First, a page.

CHESTERFIELD, VA (WWBT) - Chesterfield County code enforcement officers tell NBC12 May is their busiest month. Hundreds of people call or email to report properties where grass is taller than 12 inches.
From July 1, 2010 to May 26, 2011 Chesterfield logged 1,238 cases of tall grass. Just this month 392 new cases with an additional 50 cases needing to be entered into the county's system.
One home off of Tuxford Road and Midlothian Turnpike has grass three-feet tall. The home is empty. Neighbors have repeatedly called Chesterfield County over the last three years. Neighbors worry ticks, snakes and rodents have moved in to the backyard that is wild and uncut.
Thursday morning, neighbor David Robinson cringed at the sight of the home across the street from his.
"It looks ugly. It's a blight on the neighborhood." (So you're willing to mow it yourself sometimes?) "Yes, and I have," said Robinson.
He pushes his lawn mower across the street anytime his family comes to visit. He said he's too embarrassed to let them see the "real thing."
Neighbors are also concerned about ticks, snakes and rodents that live in areas with tall grass.
The county's grass watchdog Brian Chamberlain is now taking on the task of taming the turf. Chamberlain is the only code enforcement officer dedicated to complaints of tall grass. Each day he maps out the location of dozens of homes. He uses one tool: a ruler.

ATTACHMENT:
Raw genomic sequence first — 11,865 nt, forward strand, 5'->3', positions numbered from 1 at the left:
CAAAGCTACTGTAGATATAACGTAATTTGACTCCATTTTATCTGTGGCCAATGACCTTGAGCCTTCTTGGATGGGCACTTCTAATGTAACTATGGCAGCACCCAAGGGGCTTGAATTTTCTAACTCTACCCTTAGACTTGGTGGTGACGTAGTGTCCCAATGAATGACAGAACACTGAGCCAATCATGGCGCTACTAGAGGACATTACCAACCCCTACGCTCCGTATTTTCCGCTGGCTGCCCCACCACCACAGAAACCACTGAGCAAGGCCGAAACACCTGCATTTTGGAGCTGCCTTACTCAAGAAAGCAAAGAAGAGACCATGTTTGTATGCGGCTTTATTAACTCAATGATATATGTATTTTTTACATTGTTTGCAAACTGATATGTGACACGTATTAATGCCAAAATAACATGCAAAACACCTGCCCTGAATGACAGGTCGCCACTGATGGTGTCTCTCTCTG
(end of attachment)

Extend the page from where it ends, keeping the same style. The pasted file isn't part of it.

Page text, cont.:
Chesterfield County requires lawn areas of occupied residential property to be no taller than 12 inches.
The 18 inch requirement applies to vacant lots with or without buildings or houses.
"It's spring," said Chamberlain. "Things are starting to grow."
Chamberlain will work with property owners. "A lot of times we'll go out to a property and the person tried to start the lawnmower up and it's broken, and it takes them a week to get it fixed."
He said on average it takes him five days after the complaint to make an initial visit to the property. He said 30% of properties reported to have tall grass are in compliance by the time he makes his rounds.
But if the property owner fails to be in compliance by the time he makes his initial visit, the county will send notice. At that time the property owner has seven days to comply.
If you don't, the county will send a crew and put a lien on your house until you pay the county back.
Chamberlain has tracked people down in other states, and has some banks on speed dial. Foreclosed properties also need to comply with Chesterfield's rules.
Chamberlain said he is so busy this month he is visiting some properties on Sundays. "Good customer service is our goal."